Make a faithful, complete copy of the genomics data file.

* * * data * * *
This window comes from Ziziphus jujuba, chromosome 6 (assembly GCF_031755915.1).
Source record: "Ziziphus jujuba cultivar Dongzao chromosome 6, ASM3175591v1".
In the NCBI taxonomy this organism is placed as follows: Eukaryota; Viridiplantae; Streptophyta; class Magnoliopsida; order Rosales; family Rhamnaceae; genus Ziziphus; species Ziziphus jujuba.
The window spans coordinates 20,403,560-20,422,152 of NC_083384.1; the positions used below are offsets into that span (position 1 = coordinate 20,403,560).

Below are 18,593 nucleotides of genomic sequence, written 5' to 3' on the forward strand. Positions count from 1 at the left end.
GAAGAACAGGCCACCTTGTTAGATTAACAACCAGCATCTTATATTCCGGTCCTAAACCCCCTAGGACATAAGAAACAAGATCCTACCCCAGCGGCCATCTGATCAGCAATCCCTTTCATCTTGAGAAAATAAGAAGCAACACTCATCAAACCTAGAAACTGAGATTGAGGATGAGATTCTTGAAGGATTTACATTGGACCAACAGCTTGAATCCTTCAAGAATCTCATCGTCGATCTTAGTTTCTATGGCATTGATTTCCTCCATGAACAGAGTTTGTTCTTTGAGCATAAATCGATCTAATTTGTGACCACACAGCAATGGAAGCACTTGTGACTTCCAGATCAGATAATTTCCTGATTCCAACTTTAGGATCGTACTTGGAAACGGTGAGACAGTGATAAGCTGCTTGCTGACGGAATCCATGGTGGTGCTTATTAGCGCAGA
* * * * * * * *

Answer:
This window comes from Ziziphus jujuba, chromosome 6 (assembly GCF_031755915.1).
Source record: "Ziziphus jujuba cultivar Dongzao chromosome 6, ASM3175591v1".
In the NCBI taxonomy this organism is placed as follows: Eukaryota; Viridiplantae; Streptophyta; class Magnoliopsida; order Rosales; family Rhamnaceae; genus Ziziphus; species Ziziphus jujuba.
The window spans coordinates 20,403,560-20,422,152 of NC_083384.1; the positions used below are offsets into that span (position 1 = coordinate 20,403,560).

Below are 18,593 nucleotides of genomic sequence, written 5' to 3' on the forward strand. Positions count from 1 at the left end.
GAAGAACAGGCCACCTTGTTAGATTAACAACCAGCATCTTATATTCCGGTCCTAAACCCCCTAGGACATAAGAAACAAGATCCTACCCCAGCGGCCATCTGATCAGCAATCCCTTTCATCTTGAGAAAATAAGAAGCAACACTCATCAAACCTAGAAACTGAGATTGAGGATGAGATTCTTGAAGGATTTACATTGGACCAACAGCTTGAATCCTTCAAGAATCTCATCGTCGATCTTAGTTTCTATGGCATTGATTTCCTCCATGAACAGAGTTTGTTCTTTGAGCATAAATCGATCTAATTTGTGACCACACAGCAATGGAAGCACTTGTGACTTCCAGATCAGATAATTTCCTGATTCCAACTTTAGGATCGTACTTGGAAACGGTGAGACAGTGATAAGCTGCTTGCTGACGGAATCCATGGTGGTGCTTATTAGCGCAGA